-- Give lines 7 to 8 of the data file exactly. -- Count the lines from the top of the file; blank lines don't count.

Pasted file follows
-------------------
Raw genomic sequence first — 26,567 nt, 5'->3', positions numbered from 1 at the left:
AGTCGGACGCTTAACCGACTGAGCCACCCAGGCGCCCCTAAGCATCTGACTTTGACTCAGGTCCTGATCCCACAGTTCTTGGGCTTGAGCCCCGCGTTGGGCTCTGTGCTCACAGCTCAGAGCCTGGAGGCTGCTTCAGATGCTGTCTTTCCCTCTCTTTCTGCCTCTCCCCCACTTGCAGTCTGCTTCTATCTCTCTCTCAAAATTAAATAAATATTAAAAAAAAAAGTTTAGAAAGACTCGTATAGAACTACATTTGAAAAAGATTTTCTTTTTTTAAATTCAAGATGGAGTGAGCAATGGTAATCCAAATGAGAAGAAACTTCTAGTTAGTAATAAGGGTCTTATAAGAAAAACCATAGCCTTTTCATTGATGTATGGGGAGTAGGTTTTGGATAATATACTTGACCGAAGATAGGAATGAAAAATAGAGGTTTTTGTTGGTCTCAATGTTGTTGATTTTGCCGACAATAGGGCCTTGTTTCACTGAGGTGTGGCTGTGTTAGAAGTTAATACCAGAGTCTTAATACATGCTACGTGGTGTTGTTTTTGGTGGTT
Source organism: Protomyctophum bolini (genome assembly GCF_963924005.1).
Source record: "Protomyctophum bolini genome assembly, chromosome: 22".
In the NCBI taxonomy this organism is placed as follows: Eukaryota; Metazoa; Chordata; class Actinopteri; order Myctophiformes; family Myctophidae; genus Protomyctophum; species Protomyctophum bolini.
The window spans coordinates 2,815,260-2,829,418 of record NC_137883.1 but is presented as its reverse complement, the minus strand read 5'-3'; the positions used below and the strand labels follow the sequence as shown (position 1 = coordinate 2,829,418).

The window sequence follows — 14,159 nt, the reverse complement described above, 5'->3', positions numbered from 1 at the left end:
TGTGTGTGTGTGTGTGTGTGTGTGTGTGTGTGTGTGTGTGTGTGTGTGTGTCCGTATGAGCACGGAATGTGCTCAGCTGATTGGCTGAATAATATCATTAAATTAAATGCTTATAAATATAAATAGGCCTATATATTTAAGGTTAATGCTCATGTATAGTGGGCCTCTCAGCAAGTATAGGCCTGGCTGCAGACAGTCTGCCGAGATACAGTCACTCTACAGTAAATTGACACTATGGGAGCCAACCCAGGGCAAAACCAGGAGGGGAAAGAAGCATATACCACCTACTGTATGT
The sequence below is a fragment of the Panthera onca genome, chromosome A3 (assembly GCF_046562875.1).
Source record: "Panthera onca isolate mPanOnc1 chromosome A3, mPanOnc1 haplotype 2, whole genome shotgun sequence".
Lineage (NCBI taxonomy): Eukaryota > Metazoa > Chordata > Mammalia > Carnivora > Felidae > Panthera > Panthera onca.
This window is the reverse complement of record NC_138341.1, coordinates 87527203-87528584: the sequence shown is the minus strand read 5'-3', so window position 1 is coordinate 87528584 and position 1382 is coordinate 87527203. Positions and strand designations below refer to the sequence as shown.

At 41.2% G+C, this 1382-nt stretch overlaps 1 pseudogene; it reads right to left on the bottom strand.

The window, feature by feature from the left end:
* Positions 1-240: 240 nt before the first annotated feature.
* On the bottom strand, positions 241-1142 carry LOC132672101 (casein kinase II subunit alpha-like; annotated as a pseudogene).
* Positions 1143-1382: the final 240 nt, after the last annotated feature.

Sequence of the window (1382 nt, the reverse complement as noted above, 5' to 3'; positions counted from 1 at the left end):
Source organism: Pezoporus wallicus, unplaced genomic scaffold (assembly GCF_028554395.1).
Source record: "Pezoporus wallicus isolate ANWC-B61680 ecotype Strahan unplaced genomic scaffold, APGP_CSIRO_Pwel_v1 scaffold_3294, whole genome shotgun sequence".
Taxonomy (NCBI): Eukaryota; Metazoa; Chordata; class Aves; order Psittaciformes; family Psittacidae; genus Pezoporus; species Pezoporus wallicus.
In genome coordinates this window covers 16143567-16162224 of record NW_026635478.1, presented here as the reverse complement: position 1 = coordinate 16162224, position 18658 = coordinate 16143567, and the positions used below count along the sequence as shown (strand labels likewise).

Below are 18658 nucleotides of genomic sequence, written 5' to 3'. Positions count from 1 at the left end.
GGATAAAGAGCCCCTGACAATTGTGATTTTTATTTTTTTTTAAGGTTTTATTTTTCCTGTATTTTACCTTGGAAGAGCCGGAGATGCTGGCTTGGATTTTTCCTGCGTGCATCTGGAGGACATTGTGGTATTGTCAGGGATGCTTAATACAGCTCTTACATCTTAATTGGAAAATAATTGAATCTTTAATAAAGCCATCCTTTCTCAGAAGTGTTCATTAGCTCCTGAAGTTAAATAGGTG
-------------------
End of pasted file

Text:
The window sequence follows — 14,159 nt, the reverse complement described above, 5'->3', positions numbered from 1 at the left end:
TGTGTGTGTGTGTGTGTGTGTGTGTGTGTGTGTGTGTGTGTGTGTGTGTGTCCGTATGAGCACGGAATGTGCTCAGCTGATTGGCTGAATAATATCATTAAATTAAATGCTTATAAATATAAATAGGCCTATATATTTAAGGTTAATGCTCATGTATAGTGGGCCTCTCAGCAAGTATAGGCCTGGCTGCAGACAGTCTGCCGAGATACAGTCACTCTACAGTAAATTGACACTATGGGAGCCAACCCAGGGCAAAACCAGGAGGGGAAAGAAGCATATACCACCTACTGTATGT